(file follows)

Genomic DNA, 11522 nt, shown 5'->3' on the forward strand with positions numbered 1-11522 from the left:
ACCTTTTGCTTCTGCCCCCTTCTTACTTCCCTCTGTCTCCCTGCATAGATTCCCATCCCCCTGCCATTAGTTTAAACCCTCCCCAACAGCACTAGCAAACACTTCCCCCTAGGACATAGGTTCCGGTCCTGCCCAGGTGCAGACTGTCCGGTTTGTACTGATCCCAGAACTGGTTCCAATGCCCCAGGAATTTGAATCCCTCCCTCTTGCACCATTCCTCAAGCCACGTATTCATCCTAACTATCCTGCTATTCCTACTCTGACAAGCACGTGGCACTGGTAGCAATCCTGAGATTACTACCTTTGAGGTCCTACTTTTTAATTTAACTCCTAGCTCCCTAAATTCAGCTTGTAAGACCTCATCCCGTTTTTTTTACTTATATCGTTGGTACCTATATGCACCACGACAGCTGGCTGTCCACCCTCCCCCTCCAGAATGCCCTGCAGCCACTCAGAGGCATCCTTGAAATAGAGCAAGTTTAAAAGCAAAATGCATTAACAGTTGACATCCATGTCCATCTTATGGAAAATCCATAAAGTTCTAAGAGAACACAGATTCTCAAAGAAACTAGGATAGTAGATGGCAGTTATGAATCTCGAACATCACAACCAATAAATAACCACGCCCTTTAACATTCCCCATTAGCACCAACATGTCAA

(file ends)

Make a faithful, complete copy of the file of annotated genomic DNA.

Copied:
Genomic DNA, 11522 nt, shown 5'->3' on the forward strand with positions numbered 1-11522 from the left:
ACCTTTTGCTTCTGCCCCCTTCTTACTTCCCTCTGTCTCCCTGCATAGATTCCCATCCCCCTGCCATTAGTTTAAACCCTCCCCAACAGCACTAGCAAACACTTCCCCCTAGGACATAGGTTCCGGTCCTGCCCAGGTGCAGACTGTCCGGTTTGTACTGATCCCAGAACTGGTTCCAATGCCCCAGGAATTTGAATCCCTCCCTCTTGCACCATTCCTCAAGCCACGTATTCATCCTAACTATCCTGCTATTCCTACTCTGACAAGCACGTGGCACTGGTAGCAATCCTGAGATTACTACCTTTGAGGTCCTACTTTTTAATTTAACTCCTAGCTCCCTAAATTCAGCTTGTAAGACCTCATCCCGTTTTTTTTACTTATATCGTTGGTACCTATATGCACCACGACAGCTGGCTGTCCACCCTCCCCCTCCAGAATGCCCTGCAGCCACTCAGAGGCATCCTTGAAATAGAGCAAGTTTAAAAGCAAAATGCATTAACAGTTGACATCCATGTCCATCTTATGGAAAATCCATAAAGTTCTAAGAGAACACAGATTCTCAAAGAAACTAGGATAGTAGATGGCAGTTATGAATCTCGAACATCACAACCAATAAATAACCACGCCCTTTAACATTCCCCATTAGCACCAACATGTCAA